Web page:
A man accused of murdering British tourist Grace Millane in New Zealand has appeared in court, with the judge speaking of the Millane family's grief.
A judge has addressed the grieving family of British backpacker Grace Millane as the man accused of her murder in New Zealand made a first appearance in court.
The 26-year-old - who cannot yet be named - was taken into custody after police launched a homicide probe over the weekend and found Ms Millane's body in bush on the western outskirts of the city, about 25 kilometres from where she was last seen entering the central CityLife Hotel with a man on December 1.
It was the day before her 22nd birthday.
Appearing in Auckland District Court on Monday morning, the accused had an initial bid to keep his name secret rejected but an immediate appeal by his lawyer means he still cannot be publicly identified for some time.
Such restrictions are not uncommon in early court hearings in New Zealand.
No plea was entered and the man, remanded in custody, is expected to appear in the High Court, where murder cases are typically dealt with, in January.
As the accused was led from the dock, a person in the public gallery yelled "scumbag".
During the appearance, Judge Evangelos Thomas told members of Ms Millane's family: "All of us hope that justice for Grace is fair, swift and ultimately brings you some peace."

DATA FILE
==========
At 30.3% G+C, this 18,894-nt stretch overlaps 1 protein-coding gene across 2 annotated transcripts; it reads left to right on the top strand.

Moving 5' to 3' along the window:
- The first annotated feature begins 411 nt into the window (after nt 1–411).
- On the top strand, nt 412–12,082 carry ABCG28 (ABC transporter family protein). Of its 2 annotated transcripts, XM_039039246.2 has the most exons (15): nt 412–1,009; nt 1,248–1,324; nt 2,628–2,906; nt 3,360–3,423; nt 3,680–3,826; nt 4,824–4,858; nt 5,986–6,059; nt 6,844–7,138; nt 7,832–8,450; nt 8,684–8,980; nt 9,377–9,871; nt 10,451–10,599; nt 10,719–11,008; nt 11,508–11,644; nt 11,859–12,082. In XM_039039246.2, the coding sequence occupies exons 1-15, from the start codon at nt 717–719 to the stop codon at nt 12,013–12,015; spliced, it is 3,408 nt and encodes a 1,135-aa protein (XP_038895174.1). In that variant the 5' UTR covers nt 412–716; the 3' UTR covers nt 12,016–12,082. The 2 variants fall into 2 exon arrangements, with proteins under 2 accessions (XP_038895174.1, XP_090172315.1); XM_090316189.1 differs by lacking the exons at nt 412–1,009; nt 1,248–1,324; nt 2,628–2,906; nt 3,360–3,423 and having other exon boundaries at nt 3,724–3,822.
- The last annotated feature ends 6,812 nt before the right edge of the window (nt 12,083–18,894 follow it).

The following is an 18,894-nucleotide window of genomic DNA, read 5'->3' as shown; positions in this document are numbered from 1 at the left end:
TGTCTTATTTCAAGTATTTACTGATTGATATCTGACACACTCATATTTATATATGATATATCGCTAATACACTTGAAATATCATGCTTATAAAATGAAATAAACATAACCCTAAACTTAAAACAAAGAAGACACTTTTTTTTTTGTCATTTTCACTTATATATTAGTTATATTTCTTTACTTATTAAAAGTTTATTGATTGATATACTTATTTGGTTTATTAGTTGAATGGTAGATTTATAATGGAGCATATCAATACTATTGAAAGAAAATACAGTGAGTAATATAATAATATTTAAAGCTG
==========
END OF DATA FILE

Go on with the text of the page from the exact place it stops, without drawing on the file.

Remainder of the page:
"I don't know what we can say to you at this time. Your grief must be desperate," he said.
Reports the pair met on Tinder
Court documents say the accused is a resident at the CityLife on Queen Street and is charged with killing the tourist between December 1 and 2. No occupation was listed.
While officers have said Ms Millane and the man had not previously known each other, they have declined to confirm reports they met through an online dating application.
Local media have reported the pair met on Tinder.
Ms Millane, from Essex, was on the second leg of a year-long world tour after graduating from university. After visiting Peru, she arrived alone in New Zealand last month and had been in touch with family and friends nearly daily until her disappearance.
Police were due to formally identify the body found and conduct a post-mortem examination on Monday but earlier said they believed it was Ms Millane.
Killings by strangers are rare in New Zealand, where the number of annual homicides has been below 50 since 2010, and local residents and media have widely expressed shock over the case.
Tourism New Zealand, which described the death as "unimaginable", said travellers would be left concerned about what is usually considered a safe destination.
Meanwhile, Ms Millane's brother, Declan, paid tribute on social media, posting a series of photos of himself with her captioned with the lyrics to the song You Are My Sunshine.